Duke gets more done in one trip than Flash Gordon achieved in ten years.

starlight 05 Mark Millar on Starlight (with Exclusive Preview!)

Chin up, Duke — you’re not hero of an alien world anymore, but you are in Vermont. That’s a pretty great state! Lots of good food, nice people, pretty nature. And hey, great skiing! Visit the Rockwell Museum if you’re feeling down.

starlight 06 Mark Millar on Starlight (with Exclusive Preview!)

And hot, clean water, Duke! That’s better than most…most folks…look, we’re not gonna kid you. Life was better when the whole galaxy sang your praises.

starlight 07 Mark Millar on Starlight (with Exclusive Preview!)

Not a red letter day, then.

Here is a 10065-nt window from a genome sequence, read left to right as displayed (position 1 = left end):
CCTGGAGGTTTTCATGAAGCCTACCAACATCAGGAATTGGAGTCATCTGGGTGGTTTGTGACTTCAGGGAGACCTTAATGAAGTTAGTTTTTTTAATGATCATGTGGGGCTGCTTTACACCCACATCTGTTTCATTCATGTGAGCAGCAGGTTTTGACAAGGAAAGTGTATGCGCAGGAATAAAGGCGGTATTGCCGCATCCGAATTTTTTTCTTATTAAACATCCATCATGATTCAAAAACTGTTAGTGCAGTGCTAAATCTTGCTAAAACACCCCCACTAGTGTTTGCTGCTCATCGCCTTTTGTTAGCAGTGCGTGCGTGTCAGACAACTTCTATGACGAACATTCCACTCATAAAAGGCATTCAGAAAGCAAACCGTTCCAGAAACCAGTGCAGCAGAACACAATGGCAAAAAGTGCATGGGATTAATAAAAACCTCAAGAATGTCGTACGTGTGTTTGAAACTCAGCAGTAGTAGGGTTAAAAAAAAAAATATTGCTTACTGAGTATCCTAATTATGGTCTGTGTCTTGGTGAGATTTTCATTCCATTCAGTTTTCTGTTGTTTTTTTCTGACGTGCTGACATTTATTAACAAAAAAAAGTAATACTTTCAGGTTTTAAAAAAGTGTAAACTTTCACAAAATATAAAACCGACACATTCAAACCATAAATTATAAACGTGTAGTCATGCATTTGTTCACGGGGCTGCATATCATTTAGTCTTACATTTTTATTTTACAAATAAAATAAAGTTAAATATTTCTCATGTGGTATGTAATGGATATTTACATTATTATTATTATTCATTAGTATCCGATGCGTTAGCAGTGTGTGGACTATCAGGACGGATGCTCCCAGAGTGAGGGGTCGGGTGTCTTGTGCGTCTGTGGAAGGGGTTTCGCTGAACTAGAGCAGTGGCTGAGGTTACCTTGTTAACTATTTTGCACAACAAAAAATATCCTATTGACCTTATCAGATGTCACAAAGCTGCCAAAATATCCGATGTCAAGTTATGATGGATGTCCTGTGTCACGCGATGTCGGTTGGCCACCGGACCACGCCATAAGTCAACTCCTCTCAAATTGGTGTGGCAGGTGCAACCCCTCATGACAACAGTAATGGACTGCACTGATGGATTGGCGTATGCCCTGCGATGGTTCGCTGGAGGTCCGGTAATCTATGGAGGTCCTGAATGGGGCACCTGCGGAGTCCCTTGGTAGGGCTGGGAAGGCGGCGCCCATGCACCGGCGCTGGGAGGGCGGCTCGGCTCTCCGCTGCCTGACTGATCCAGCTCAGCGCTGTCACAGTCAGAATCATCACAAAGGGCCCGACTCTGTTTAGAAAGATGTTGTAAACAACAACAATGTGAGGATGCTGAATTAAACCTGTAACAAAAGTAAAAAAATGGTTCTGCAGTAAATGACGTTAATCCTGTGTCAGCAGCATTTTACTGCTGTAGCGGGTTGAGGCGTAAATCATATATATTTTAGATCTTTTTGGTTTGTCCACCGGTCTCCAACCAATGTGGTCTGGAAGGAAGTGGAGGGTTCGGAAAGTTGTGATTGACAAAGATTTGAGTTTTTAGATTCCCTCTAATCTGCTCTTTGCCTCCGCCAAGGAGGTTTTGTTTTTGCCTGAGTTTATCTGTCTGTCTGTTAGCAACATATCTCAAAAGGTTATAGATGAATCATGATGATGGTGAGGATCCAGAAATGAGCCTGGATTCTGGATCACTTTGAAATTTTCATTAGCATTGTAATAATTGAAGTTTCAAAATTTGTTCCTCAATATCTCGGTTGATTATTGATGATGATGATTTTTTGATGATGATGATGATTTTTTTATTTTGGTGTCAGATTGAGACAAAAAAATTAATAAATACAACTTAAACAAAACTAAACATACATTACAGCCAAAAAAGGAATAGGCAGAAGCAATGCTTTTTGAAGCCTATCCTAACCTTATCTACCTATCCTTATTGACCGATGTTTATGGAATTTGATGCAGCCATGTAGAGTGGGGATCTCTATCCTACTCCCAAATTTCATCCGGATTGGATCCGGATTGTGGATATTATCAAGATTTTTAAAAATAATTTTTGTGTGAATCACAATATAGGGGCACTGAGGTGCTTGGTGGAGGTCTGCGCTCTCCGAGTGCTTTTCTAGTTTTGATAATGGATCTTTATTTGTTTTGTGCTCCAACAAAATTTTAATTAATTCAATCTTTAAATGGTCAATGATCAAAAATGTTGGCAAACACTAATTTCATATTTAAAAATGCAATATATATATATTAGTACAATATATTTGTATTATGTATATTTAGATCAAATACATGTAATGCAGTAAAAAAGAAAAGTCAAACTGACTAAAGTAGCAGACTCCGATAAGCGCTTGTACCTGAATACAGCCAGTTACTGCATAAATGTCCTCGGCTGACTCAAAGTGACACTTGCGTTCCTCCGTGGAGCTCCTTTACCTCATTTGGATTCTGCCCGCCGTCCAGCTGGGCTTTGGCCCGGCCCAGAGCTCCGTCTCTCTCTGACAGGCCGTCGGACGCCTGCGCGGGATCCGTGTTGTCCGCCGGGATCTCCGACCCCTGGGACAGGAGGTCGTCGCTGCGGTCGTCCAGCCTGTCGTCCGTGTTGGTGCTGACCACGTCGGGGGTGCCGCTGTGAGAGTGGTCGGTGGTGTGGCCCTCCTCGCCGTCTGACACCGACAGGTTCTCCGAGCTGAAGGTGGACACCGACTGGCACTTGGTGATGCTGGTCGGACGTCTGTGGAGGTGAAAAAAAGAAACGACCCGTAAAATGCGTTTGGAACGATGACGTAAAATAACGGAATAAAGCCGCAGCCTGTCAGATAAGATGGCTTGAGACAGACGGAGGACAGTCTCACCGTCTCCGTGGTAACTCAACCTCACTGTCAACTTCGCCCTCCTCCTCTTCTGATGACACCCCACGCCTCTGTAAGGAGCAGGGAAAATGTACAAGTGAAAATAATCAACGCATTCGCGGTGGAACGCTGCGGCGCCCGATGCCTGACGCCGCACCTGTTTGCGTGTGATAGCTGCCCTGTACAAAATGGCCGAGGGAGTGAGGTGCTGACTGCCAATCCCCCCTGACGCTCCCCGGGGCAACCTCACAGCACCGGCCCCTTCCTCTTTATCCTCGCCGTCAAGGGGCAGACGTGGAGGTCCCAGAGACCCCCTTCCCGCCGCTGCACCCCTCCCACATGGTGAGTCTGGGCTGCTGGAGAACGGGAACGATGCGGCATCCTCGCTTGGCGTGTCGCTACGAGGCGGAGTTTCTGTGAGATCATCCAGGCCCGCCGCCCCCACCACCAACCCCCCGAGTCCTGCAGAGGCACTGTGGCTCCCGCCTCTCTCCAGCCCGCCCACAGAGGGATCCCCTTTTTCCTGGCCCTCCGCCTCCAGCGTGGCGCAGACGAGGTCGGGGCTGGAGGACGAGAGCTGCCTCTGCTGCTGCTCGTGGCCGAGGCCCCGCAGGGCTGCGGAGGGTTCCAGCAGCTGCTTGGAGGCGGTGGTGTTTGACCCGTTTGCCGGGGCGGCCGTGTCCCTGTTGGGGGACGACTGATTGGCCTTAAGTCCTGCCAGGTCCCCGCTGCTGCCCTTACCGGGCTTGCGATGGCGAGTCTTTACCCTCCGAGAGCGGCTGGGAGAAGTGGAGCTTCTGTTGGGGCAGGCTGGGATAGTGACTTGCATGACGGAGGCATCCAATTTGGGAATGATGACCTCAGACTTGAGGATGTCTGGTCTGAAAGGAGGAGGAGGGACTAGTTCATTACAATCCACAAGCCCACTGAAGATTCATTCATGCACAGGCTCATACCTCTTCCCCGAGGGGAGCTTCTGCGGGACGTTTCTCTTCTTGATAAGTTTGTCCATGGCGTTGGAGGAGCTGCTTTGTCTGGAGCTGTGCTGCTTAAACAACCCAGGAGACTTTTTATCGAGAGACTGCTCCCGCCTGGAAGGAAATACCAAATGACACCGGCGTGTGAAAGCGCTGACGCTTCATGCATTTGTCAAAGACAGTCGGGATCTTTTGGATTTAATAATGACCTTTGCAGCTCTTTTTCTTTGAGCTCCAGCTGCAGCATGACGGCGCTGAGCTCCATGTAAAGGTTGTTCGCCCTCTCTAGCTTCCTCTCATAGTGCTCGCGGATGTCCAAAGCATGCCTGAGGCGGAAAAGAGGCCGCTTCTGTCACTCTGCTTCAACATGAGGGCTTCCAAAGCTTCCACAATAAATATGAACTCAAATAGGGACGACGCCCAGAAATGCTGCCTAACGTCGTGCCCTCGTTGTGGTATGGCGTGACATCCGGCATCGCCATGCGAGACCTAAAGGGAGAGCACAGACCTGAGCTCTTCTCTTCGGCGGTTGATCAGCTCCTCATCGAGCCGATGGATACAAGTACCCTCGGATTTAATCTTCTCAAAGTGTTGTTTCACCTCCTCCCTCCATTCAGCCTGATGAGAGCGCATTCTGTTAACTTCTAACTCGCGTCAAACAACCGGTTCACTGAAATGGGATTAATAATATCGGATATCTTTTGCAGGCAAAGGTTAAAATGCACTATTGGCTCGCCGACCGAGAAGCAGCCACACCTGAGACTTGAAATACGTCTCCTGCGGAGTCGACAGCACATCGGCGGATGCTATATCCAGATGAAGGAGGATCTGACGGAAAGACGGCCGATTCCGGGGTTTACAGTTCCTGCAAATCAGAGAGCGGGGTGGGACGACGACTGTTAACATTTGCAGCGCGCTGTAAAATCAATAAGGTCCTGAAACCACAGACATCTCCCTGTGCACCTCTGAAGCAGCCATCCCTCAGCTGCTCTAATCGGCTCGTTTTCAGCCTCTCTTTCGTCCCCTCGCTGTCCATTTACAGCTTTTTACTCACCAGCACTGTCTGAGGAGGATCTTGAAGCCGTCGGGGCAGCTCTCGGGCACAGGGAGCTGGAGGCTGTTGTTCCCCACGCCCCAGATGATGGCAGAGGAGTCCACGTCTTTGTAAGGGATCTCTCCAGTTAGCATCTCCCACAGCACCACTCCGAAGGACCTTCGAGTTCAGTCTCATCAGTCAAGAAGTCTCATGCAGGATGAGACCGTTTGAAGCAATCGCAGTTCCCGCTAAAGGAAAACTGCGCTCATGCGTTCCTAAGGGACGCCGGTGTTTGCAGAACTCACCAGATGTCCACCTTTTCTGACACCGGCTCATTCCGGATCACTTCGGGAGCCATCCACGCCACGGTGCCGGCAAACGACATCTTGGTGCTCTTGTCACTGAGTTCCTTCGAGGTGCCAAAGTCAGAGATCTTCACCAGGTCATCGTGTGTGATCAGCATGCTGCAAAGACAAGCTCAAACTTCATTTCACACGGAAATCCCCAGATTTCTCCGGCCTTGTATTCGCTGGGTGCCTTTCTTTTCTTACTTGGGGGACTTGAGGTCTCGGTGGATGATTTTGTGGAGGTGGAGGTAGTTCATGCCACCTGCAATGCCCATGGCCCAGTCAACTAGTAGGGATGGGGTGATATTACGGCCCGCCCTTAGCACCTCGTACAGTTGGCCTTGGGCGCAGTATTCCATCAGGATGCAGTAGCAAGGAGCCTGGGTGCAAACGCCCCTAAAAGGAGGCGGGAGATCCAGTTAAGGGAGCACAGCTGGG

starlight 08 Mark Millar on Starlight (with Exclusive Preview!)

Amen, brother. Amen.

Robots? Comics? Punk babes? this heaven?

Robots? Comics? Punk babes? …is this heaven?

Blake Northcott is an author, Twitter-er, and occasional Slayer of Vampires (only the ones that sparkle).You can follow her on Twitter, or pick up her best-selling Sci-Fi/Superhero books Vs. Reality and Relapse over at

Whoa...we had this exact dream last night

Whoa…we had this exact dream last night.

Blake previously interviewed YouTube sensation ComicBookGirl19 in She Makes Geek Chic and proved cosplay is on the rise with The 5 Hottest Trends of the Summer Fan Conventions.

More from Blake Northcott